Swearing off advice and self-help was the most important thing I did in 2013. It was an agonizingly slow and painful year; I was at the end of my wits — and any input on how to cope made me grumpy. So, I systematically removed it from it from my Facebook feeds, default conversation topics and nightstand reading list.
Instead of reading blogs about how to feel better, I started reading blogs about how to produce radio stories. I listened to Marianne Elliott’s little “Taking Fucking Care of Yourself” rant often and decided to drink two cups of coffee each morning, instead of one. I returned to anti-depressants.
I read and re-read David Rakoff’s The Bleak Shall Inherit essay and then Cheryl Strayed’s Tiny Beautiful Things. I went to the arcade and then the ice cream shop. I took a break from the news. I revisited Kanye West’s Graduation album and reveled in my obsession with Nina Simone and Son Lux.
I stopped trying to find fellow expats who would understand on Twitter — and, instead, found solace in Kurt Vonnegut’s A Man Without A Country and Chimamanda Ngozi Adichie’s Americanah. I stopped writing poetry and started reading it. I blew steam and complained more than usual.
I embraced my natural tendency toward defensive pessimism and the wry humor that comes with it. I laid on the floor for 20 minutes every morning and called it yoga. I accepted limes in my cheap beer as a suitable alternative for my beloved Left Hand Milk Stout.
I asked myself, “What can you do, kid?”
And I let myself answer, “Nothing.”
No more fighting.
No more looking for answers.
No more trying to be brave.
Listening to Trouble In Mind.
I’ve never been more relieved — or kind to myself.
This post is part of the Thriving Blog Tour, which is spreading self-kindness to the masses. From Coping to Thriving is a six-week journey that will teach you how to turn your coping strategies into self-caring behaviours, leaving behind struggle and learning to thrive. To learn more, click here.Comments
Our neighbors who run the little shop below our apartment gave us a loaf of bread for Christmas. I was so surprised and delighted that I kissed their cheeks.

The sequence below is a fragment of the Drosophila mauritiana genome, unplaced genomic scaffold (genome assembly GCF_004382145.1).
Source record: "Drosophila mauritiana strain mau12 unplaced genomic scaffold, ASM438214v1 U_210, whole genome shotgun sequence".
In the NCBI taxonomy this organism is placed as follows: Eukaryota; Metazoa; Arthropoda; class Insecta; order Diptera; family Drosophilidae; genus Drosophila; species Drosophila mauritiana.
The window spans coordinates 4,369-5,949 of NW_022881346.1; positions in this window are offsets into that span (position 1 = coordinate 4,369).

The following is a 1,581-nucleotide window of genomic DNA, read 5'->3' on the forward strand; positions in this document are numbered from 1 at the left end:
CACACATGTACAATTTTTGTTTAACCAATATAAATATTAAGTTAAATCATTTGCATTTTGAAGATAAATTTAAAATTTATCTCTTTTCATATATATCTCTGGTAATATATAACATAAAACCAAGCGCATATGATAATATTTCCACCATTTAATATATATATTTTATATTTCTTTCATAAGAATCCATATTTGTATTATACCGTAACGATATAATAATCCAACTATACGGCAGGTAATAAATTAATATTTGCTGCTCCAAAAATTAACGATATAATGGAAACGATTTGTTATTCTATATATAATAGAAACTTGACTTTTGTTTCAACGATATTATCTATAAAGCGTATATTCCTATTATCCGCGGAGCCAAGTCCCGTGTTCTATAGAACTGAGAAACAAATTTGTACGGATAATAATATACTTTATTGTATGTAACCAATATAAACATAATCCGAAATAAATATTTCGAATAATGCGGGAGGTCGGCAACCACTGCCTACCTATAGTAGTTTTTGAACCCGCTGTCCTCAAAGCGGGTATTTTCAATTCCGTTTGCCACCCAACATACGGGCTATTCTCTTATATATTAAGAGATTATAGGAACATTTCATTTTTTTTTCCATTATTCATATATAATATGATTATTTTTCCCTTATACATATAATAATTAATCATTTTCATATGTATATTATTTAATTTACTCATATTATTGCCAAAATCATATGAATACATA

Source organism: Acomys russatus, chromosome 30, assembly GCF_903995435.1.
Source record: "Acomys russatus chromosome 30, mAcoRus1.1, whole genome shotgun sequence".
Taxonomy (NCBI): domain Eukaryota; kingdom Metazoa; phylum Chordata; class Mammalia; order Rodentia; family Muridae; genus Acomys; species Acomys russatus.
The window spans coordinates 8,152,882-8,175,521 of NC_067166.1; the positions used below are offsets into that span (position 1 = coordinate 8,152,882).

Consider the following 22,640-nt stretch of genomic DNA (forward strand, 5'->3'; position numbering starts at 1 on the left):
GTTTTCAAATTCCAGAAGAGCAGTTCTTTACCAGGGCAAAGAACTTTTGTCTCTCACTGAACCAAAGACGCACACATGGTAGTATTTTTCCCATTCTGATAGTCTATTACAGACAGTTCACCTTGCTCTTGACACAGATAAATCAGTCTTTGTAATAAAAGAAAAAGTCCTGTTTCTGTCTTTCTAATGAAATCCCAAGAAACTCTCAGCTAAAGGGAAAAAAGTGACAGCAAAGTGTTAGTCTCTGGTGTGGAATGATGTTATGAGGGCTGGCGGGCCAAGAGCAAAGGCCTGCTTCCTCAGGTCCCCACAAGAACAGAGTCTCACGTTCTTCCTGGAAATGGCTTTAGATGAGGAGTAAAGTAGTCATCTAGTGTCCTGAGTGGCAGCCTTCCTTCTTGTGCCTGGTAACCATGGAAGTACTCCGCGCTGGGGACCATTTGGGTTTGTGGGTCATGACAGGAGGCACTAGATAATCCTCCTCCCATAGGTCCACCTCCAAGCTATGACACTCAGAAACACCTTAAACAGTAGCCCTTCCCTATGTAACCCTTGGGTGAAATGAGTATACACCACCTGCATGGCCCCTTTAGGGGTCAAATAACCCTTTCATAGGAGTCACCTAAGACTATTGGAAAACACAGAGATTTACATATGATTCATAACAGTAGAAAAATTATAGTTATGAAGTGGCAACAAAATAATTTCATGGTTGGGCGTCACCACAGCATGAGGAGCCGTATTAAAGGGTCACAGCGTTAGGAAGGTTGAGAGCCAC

It’s a small thing—but to me, an expat so often feeling out of place, that loaf of bread was a gift of disarming generosity and kindness.
Thanks to all of you who are looking out for your neighbors; you may never know just how much it means.
“The Olinka girls do not believe girls should be educated. When I asked a mother why she thought this, she said: A girl is nothing to herself; only to her husband can she become something.
What can she become? I asked.
Why, she said, the mother of his children.
But I am not the mother of anybody’s children, I said, and I am something.”
I’m working on a piece about ways to support friends, neighbors and family members who experience the holidays as a tough time of year.
Do you have any input for what helps or hurts when supporting your loved ones?
Dec 7 is always one of the best (albeit loudest) days of the year in the barrio. The streets are lined with candles!
I had the happy idea that what I do not understand is more real than what I do,
and then the happier idea to buckle myself
into two blue velvet shoes.
I had the happy idea to polish the reflecting glass and say
hello to my own blue soul. Hello, blue soul. Hello.
It was my happiest idea.
- Mary Szybist, http://bit.ly/1keNYdq
(Lester after the Western)
Strong Men, riding horses. In the West
On a range five hundred miles. A Thousand. Reaching
From dawn to sunset. Rested blue to orange.
From hope to crying. Except that Strong Men are
Desert-eyed, except that Strong Men are
Pasted to stars already. Have their cars
Beneath them. Rentless, too. Too broad of chest
To shrink when the Rough Man hails. Too flailing
To re-direct the Challenger, when the challenge
Nicks; slams; buttonholes. Too saddled.
I am not like that. I pay rent, am addled
By illegible landlords, run, if robbers call.
What mannerisms I present, employ,
Are camouflage, and what my mouths remark
To word-wall off that broadness of the dark
I am not brave at all.
I’m thrilled to share good news from here in Colombia! The farming community, Las Pavas, that I’ve shared so much about here on Brave Love won the National Peace Prize earlier this week.
Big love to our brothers and sisters in Las Pavas and their partners like the Christian Peacemaker Teams - Colombia who are doing the gritty and slow work of nonviolent resistance.
Full story here.Comments